Adopting IT-as-a-service to drive better business outcomes

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There are no absolutes in IT, and nowhere is this more apparent than in today’s dynamic technology environment. While cloud adoption and as-a-service models can significantly boost digital transformation, CIOs must ensure when adopting this approach that they don’t encounter a bunch of new, but equally challenging, issues to deal with.

Move to cloud in Australia and New Zealand

IDC research manager, Asia Pacific cloud services, Prabhitha Dcruz says although many organisations in Australia and New Zealand continue to have large numbers of IT assets under capital expenditure, “these IT assets will exist as part of hybrid architectures in the near term.”

“In the longer term, as cloud models gain prominence within an organisation, they expect that their capital expenditure will decrease significantly. We have seen that a lot of organisations are moving towards flexible consumption models as part of their cash preservation strategies,” she says.

Her observation is echoed by Dell Technologies, ANZ senior director of technology, Adrian Iannessa, who points out that most organisations are still working with either capital expenditure models or leasing models. He too is seeing a shift towards as-a-service models that ensure the company only pays for what it uses, thereby freeing up capital for major investments outside of the IT domain.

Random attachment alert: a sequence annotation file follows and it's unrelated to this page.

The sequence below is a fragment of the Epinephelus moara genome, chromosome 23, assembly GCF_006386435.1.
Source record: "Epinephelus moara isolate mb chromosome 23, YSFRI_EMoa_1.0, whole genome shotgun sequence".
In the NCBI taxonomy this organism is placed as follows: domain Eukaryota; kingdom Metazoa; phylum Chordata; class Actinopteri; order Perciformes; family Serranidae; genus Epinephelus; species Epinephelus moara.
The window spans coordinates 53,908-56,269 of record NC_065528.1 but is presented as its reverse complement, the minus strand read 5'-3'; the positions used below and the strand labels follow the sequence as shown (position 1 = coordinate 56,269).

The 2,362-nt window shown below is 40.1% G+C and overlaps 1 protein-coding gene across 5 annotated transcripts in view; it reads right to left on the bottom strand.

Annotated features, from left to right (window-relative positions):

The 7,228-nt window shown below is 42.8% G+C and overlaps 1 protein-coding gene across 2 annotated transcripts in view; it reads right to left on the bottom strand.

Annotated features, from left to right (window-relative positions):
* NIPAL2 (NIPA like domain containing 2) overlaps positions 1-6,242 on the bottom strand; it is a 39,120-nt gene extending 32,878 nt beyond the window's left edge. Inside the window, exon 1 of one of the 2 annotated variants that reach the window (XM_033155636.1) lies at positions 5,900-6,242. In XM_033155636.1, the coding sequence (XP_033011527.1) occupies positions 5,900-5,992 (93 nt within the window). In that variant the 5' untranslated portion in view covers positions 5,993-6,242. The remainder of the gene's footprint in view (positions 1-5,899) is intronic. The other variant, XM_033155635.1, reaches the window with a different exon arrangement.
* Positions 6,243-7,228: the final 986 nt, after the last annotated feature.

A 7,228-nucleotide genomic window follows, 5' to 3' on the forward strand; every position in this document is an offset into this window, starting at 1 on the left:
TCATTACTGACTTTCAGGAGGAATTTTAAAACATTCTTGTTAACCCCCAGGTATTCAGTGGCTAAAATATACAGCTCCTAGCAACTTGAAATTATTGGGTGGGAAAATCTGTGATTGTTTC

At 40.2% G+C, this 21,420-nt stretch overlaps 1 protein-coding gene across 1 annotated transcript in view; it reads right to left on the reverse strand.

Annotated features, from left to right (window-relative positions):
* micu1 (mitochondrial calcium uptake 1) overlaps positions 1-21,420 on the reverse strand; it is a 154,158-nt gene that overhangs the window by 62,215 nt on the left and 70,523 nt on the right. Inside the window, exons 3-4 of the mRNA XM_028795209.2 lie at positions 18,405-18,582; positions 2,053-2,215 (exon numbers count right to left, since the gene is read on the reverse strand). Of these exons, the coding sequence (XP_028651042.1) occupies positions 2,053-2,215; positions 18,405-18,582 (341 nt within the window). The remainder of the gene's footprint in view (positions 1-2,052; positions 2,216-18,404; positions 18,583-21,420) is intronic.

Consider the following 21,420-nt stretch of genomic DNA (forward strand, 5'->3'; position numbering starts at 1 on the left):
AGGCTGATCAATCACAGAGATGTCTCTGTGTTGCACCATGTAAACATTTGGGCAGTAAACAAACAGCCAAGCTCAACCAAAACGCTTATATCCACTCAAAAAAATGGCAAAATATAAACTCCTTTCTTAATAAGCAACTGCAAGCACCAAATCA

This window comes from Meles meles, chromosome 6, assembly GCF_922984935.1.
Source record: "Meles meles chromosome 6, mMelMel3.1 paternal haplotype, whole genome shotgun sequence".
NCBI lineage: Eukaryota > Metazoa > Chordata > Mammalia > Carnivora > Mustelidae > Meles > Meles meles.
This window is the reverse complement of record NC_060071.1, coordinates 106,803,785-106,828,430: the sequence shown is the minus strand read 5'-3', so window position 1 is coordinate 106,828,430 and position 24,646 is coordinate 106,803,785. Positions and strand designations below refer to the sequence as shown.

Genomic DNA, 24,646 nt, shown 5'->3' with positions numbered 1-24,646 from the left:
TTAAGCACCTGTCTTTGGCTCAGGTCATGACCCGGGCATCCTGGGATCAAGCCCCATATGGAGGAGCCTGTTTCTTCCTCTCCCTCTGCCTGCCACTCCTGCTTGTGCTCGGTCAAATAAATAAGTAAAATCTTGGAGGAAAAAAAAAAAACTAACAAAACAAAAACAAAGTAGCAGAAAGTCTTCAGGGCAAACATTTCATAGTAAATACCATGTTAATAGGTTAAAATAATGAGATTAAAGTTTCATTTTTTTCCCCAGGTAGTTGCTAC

“Organisations are prioritising capital expenditure for their business investments,” Iannessa says, citing the example of the mining industry where the preference is now for capital investment in mining equipment rather than IT infrastructure.

Dcruz says that in terms of overall cloud adoption, local organisations are ahead of their counterparts in other parts of Asia Pacific and have deployed more production applications in the cloud. This shift is being accelerated by the global pandemic, she says.

“While the ups and downs of economic cycles are inevitable, we have seen that recent events have forced organisations to be more agile and resilient. Cloud technologies enable this transition and help respond to changing market dynamics at a pace faster than on-premise technology.”